I have to warn you, this week's column is probably going to strike you as mawkish and personal – but I thought I'd give the topic a spin and see how it went. Next week, we'll talk about our hopes and dreams of a Daredevil reboot, but today's column is the result of a long vacation, lack of a social life, and downloading the Netflix player.

First off, I must confess – I'm dating someone. Clint Eastwood circa 1970, to be exact. Judge our DVD romance all you will, decry that we break the time-space continuum, but we're very happy together. We just spent a delightful weekend via The Beguiled and Two Mules for Sister Sarah. The sun came up and we were still together. What can I say? He treats me like a lady, despite the fact that he only ever sees me sans make-up and in pajamas.

The sad thing is, I'm only half-kidding -- and yes, I will look back on this period of my life (probably via therapy or alcoholism) and wonder why Eastwood was the most dependable man in it. But our affair got me thinking overmuch about today's men, both in and outside of Hollywood. And it didn't help that in the early days of my relationship with Eastwood, we lost the wonderful Paul Newman. I wrote in Cinematical's tribute to him that the world could use more men like Newman – and it is so very true. Where are the men like Newman, Eastwood, Robert Redford, James Garner and Gregory Peck? The men who are rugged, larger than life, and who exude honesty and decency even when acting in so-so films? Who exude it in real life? What the heck happened to the world since these guys arrived on the scene?

I'm not the only one who feels that way – my favorite Gawker site, Jezebel, voiced a similar lament: "Why can't everybody just look at his career and see that there's nothing sexier than a class act? It's not a tragedy when someone who's settled his scores and lived a good life dies at a ripe age, but that doesn't mean it can't be a loss ... It's so easy to say they don't make 'em like they used to, but jeez louise, this is one death that drives that home. We really can't afford to lose any more really amazing people right now, okay? The national psyche can't take it." And David Bax over on The Quietus praised Newman for making him a man: "A true man, according to Luke, is an outcast by definition because he carries and lives by his own moral code, not that of the status quo. He stands up against transgressions of this code but not in base ways. He does not rage against his enemies. He really has no enemies because he is too mature and far too self-reliant to define himself by the opinions of others."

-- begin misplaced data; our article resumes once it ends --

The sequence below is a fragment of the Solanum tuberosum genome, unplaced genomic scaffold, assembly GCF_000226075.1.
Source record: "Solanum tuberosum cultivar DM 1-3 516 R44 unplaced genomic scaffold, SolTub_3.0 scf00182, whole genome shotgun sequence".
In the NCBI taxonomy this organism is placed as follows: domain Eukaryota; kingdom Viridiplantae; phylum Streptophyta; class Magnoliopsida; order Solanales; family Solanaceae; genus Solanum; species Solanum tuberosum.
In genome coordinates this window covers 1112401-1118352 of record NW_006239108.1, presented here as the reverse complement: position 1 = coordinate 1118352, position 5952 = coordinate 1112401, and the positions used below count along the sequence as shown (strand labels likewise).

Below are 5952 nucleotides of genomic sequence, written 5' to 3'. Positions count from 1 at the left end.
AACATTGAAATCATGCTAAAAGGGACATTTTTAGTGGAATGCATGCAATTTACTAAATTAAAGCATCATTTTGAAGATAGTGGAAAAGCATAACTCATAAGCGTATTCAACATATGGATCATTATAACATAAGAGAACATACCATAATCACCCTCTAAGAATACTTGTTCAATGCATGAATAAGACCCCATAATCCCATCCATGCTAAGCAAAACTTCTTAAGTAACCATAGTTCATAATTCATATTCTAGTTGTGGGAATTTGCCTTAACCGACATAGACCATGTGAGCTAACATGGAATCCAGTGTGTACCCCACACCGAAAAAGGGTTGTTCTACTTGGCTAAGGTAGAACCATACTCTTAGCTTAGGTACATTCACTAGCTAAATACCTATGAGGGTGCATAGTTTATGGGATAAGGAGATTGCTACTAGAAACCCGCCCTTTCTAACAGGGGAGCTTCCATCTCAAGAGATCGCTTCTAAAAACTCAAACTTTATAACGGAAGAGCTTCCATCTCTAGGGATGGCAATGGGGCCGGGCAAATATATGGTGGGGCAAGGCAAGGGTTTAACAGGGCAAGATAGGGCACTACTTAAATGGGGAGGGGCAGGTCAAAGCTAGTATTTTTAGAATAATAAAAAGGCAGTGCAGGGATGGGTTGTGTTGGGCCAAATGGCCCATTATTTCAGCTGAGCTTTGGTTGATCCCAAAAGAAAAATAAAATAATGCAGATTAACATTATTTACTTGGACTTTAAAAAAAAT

The reason I think this is all applicable to my column is that geekdom owes much of its existence to men like Eastwood and Newman, and the movies they made. Wolverine is The Man with No Name combined with Harry Callahan. Who is Captain Malcom Reynolds or Batman, but a variation of Cool Hand Luke? Atticus Finch was Superman. I honestly feel that larger-than-life fiction of Marvel, DC, and all the sci-fi in between are the only place you can find those characters -- and those characters exist because, consciously or not, the writers are thinking of men who can count the shots of their Magnum 45, or who can beg for mercy in prison. Decry the superhero/comic book trend all you want, but I do wonder if people are drawn to them because it's the closest we can get to the good old days. And given what all is going on in the economy today, we could use any taste that comes our way.

Now, don't get me wrong -- I think our A-list will yield its own icons, like Tom Hanks, George Clooney, Viggo Mortensen, Russell Crowe, Daniel Day Lewis. I watch Hugh Jackman and Gerard Butler with interest, waiting for the moment they really blow everyone away. Hollywood just might have it covered, and be able to turn this whole trend around.

But it's a sad state of affairs when you can only find a class act on the big screen or on the comic book page. I grow increasingly frustrated and depressed when I look at the world, and who all I encounter in it. It's why I find myself curling up with my Netflix player on the weekends, romanced by Eastwood's squint and cigar-chewing, grateful he's not going to stick me with the dinner bill. More than once, I've wondered why more fans, who worship and admire everything an icon does, don't spend more time emulating what makes him (or her) so iconic in the first place. (Lest you think I'm man bashing -- and I'm sure many among you will anyway -- let me assure you I think everyone, male and female, need to borrow some of that old-school cinematic class. What kind of hypocrite would I be if I slummed it with Harry Callahan?)

In other words, it's time for life to imitate art! We're in for some tough times, and what we need to emulate is on screen. Be your own Iron Man or Batman! Be Paul Newman or Clint Eastwood! They may not make them like that anymore – but we can sure try to remake ourselves in their image.
categories Cinematical